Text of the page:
The short version: basically there is my tank supply line (in blue) that runs through the heat exchanger, where the hot water supply line (in red) runs counter current and adjusts the temperature as needed. It comes off a hot water supply line, and returns to my hot water heater through the cold water supply. It just recirculates hot water essentially. There is a triple safe feature built in, as this could potentially cook the entire tank quickly. First, the apex turns on the designated outlet as needed, which has a secondary temperature controller plugged into it. This supplies power to the Taco pump, and opens the electronic ball valve. The ball valve must be powered to operate, so it can't fail open. If it were to somehow stick, the pump must also be on to cause any actual heating. The odds of this failing are essentially zero. It uses 25W for the pump, and 1W for the ball valve. During winter and summer when the AC is running, my basement stays pretty cold, but the temp. rarely varies more than .6 degrees, and runs for around 10 min total every 2 hours. During this past spring, it didn't run much. Pretty efficient all in all.

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All the plumbing was done with unions, and valves, so I can remove the heat exchanger to service if needed, there is just fill in pvc that would screw in place. I worked at a medium sized public aquarium for several years, and this is the only way exhibit temperatures are controlled.
 

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Here is the long version, I just used this design.

The short version: basically there is my tank supply line (in blue) that runs through the heat exchanger, where the hot water supply line (in red) runs counter current and adjusts the temperature as needed. It comes off a hot water supply line, and returns to my hot water heater through the cold water supply. It just recirculates hot water essentially. There is a triple safe feature built in, as this could potentially cook the entire tank quickly. First, the apex turns on the designated outlet as needed, which has a secondary temperature controller plugged into it. This supplies power to the Taco pump, and opens the electronic ball valve. The ball valve must be powered to operate, so it can't fail open. If it were to somehow stick, the pump must also be on to cause any actual heating. The odds of this failing are essentially zero. It uses 25W for the pump, and 1W for the ball valve. During winter and summer when the AC is running, my basement stays pretty cold, but the temp. rarely varies more than .6 degrees, and runs for around 10 min total every 2 hours. During this past spring, it didn't run much. Pretty efficient all in all.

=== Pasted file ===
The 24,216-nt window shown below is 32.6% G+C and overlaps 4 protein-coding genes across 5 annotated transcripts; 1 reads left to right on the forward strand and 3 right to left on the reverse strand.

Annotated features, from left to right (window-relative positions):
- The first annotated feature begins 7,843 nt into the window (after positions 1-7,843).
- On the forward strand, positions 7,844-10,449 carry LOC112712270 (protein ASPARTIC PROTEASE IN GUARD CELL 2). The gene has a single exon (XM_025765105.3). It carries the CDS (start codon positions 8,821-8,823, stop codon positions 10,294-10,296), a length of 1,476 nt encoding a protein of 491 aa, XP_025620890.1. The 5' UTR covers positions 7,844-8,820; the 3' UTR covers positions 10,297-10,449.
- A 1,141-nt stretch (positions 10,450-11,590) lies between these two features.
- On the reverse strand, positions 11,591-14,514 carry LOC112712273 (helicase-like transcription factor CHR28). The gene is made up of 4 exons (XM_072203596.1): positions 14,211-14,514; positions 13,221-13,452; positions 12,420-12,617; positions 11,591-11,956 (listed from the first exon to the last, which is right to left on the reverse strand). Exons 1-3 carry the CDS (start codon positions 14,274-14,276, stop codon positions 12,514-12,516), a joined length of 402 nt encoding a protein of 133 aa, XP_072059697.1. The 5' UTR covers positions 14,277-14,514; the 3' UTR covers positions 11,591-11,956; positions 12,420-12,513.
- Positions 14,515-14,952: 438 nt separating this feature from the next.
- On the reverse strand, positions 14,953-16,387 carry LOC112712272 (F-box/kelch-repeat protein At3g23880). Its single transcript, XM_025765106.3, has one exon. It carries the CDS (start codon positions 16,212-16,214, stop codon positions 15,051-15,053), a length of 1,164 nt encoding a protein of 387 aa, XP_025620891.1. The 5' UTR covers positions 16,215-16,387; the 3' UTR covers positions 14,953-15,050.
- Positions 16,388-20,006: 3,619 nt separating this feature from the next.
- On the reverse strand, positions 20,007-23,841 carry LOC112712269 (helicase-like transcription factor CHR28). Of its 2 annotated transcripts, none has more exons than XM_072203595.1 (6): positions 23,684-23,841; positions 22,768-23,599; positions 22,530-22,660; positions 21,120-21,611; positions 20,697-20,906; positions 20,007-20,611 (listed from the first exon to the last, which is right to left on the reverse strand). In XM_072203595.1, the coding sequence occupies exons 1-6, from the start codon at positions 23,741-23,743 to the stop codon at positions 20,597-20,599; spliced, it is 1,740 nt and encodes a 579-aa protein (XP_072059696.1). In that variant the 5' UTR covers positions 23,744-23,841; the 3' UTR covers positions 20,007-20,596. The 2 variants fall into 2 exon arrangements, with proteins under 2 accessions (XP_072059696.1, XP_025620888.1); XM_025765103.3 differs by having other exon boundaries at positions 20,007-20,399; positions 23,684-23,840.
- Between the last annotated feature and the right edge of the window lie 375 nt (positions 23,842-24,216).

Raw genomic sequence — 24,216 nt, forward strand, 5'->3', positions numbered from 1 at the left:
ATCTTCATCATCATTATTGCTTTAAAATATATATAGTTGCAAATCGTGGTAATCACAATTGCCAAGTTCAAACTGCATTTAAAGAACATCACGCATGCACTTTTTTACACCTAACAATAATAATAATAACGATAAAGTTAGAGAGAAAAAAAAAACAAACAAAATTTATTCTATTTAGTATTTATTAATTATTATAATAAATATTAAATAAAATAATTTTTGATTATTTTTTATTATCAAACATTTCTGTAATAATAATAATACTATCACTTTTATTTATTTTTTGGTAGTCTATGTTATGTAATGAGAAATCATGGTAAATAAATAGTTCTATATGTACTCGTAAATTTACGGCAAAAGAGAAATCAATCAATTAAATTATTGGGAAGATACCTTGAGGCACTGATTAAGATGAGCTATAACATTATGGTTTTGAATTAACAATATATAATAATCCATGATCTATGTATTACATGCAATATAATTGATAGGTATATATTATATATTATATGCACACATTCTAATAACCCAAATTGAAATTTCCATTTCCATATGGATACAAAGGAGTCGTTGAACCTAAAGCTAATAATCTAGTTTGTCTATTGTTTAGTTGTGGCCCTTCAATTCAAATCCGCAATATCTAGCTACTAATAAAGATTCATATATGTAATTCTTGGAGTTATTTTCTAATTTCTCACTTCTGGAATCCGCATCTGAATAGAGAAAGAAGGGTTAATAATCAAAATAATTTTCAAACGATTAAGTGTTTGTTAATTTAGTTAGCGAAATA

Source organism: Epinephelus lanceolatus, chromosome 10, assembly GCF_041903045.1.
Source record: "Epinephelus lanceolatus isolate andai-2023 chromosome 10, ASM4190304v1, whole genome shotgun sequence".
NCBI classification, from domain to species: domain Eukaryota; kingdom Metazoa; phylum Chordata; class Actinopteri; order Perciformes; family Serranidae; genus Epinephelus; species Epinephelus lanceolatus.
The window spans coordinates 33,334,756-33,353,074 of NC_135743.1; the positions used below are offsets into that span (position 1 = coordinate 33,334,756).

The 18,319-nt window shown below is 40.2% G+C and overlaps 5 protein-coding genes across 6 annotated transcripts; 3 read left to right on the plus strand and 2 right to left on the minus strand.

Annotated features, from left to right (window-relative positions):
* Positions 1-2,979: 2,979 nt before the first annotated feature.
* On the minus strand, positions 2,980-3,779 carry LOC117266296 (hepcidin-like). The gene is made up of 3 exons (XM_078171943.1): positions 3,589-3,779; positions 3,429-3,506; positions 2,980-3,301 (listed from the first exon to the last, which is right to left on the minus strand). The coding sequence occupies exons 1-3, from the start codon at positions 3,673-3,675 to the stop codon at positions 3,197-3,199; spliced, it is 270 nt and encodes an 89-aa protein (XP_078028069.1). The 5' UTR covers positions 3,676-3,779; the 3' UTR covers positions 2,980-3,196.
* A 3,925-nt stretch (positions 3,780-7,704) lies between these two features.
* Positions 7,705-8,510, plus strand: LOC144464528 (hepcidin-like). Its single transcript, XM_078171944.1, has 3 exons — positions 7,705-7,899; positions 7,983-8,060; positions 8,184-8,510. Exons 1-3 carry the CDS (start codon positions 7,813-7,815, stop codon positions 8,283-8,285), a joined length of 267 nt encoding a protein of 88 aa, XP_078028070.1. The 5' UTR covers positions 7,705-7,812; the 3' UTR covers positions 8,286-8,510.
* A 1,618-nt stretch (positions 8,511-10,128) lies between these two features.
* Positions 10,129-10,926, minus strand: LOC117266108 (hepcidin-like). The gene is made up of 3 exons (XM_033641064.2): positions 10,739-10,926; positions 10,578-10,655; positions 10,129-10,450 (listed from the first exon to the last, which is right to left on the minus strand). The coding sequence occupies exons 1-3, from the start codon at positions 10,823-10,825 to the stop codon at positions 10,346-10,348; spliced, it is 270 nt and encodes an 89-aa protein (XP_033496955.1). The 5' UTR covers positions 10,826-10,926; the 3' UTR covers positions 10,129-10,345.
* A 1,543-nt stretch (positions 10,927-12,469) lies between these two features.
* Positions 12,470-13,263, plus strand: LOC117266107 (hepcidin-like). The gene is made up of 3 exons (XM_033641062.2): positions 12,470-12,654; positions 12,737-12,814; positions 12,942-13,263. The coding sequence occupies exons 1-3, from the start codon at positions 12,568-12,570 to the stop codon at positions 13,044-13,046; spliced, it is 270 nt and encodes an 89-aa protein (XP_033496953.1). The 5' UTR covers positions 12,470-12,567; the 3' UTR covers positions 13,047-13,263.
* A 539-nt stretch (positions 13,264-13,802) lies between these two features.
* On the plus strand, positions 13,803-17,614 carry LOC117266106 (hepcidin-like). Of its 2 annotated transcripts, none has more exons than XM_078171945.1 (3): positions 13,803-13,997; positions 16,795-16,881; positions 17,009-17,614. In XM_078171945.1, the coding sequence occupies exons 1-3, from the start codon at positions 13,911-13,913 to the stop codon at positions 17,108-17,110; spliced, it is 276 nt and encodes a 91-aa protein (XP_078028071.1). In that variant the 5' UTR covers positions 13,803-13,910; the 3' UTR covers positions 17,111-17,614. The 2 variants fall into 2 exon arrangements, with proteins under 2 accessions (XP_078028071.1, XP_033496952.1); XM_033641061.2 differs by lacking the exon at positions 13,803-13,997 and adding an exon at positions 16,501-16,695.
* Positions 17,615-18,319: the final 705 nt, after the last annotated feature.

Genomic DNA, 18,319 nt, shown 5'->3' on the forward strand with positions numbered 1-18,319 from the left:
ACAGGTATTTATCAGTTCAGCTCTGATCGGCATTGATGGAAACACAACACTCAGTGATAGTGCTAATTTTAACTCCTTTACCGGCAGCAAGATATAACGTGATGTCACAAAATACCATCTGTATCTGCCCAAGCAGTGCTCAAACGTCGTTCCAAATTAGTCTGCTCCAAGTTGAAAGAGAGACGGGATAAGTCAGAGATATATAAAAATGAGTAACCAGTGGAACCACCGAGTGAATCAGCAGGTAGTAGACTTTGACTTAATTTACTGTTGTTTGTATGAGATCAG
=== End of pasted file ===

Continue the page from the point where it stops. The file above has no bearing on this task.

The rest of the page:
GetAttachmentThumbnail-6~2.jpg


All the plumbing was done with unions, and valves, so I can remove the heat exchanger to service if needed, there is just fill in pvc that would screw in place. I worked at a medium sized public aquarium for several years, and this is the only way exhibit temperatures are controlled.
Thank you for all the nice, detailed information! This is very interesting. But, aren't you concerned that heavy metals may eventually leach from the titanium and/or stainless steel? (I guess if this system is used at public aquariums, someone must have studied this possibility??)
Thanks again!
 
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jdiefenbaugh

jdiefenbaugh

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Thank you for all the nice, detailed information! This is very interesting. But, aren't you concerned that heavy metals may eventually leach from the titanium and/or stainless steel? (I guess if this system is used at public aquariums, someone must have studied this possibility??)
Thanks again!

Nope, titanium is saltwater resistant up to 500⁰ F or so. I use to clean old titanium plate heat exchangers occasionally, some in service for 20 years, never saw any corrosion. The welds inside that keep tank water separate from heating water would be a bigger concern, but it's easy to check for leaks prior to installation. I plan on upgrading to a 500 - 700 g in the future, so I may replace at that time, but I'm not too concerned.
 
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jdiefenbaugh

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Quick update, as the tank hit the 2.5 month mark, all fish moved into display and are doing great. On the negative side, I was seeing a lot of retracted polyps and general deteriorating acro health over the past 2 weeks. All paramaters are excellent, so I have been hunting for problems. As I was running out of options, I pulled my back-up temp controller probe, and found it corroding. I should've googled it a bit, instead of relying on manufacturer claims it was SW safe.
thumbnail_20200720_153534.jpg


I'm not entirely sure what all metals are present, but it really doesn't matter in the big picture. I have a high range hanna copper checker, and got .18 ppm off the initial test. I don't know the accuracy at low levels, but obviously an issue. Pulled the probe, changed about 200 gal. over the week, carbon, gfo, and cupramine all running and things seem to be stabilizing, and color improving. Copper testing out at .06 ppm today, FWIW. Just glad to see it dropping. 1 stag and a stylo lost a little tissue, but so far, looks like everything may pull through. Subsequently replaced the bayite probe with a plastic, SW safe version, and all seems to be fine there. So a quick cell phone video, but at least it's starting to resemble an aquarium now.

 

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Quick update, as the tank hit the 2.5 month mark, all fish moved into display and are doing great. On the negative side, I was seeing a lot of retracted polyps and general deteriorating acro health over the past 2 weeks. All paramaters are excellent, so I have been hunting for problems. As I was running out of options, I pulled my back-up temp controller probe, and found it corroding. I should've googled it a bit, instead of relying on manufacturer claims it was SW safe.
thumbnail_20200720_153534.jpg


I'm not entirely sure what all metals are present, but it really doesn't matter in the big picture. I have a high range hanna copper checker, and got .18 ppm off the initial test. I don't know the accuracy at low levels, but obviously an issue. Pulled the probe, changed about 200 gal. over the week, carbon, gfo, and cupramine all running and things seem to be stabilizing, and color improving. Copper testing out at .06 ppm today, FWIW. Just glad to see it dropping. 1 stag and a stylo lost a little tissue, but so far, looks like everything may pull through. Subsequently replaced the bayite probe with a plastic, SW safe version, and all seems to be fine there. So a quick cell phone video, but at least it's starting to resemble an aquarium now.

What probe is that? From which manufacturer? Thanks
 
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jdiefenbaugh

jdiefenbaugh

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What probe is that? From which manufacturer? Thanks

It is a bayite controller. Had I googled I would've seen a few posts about it not being SW safe, I just went off the manufacturer's recommendation.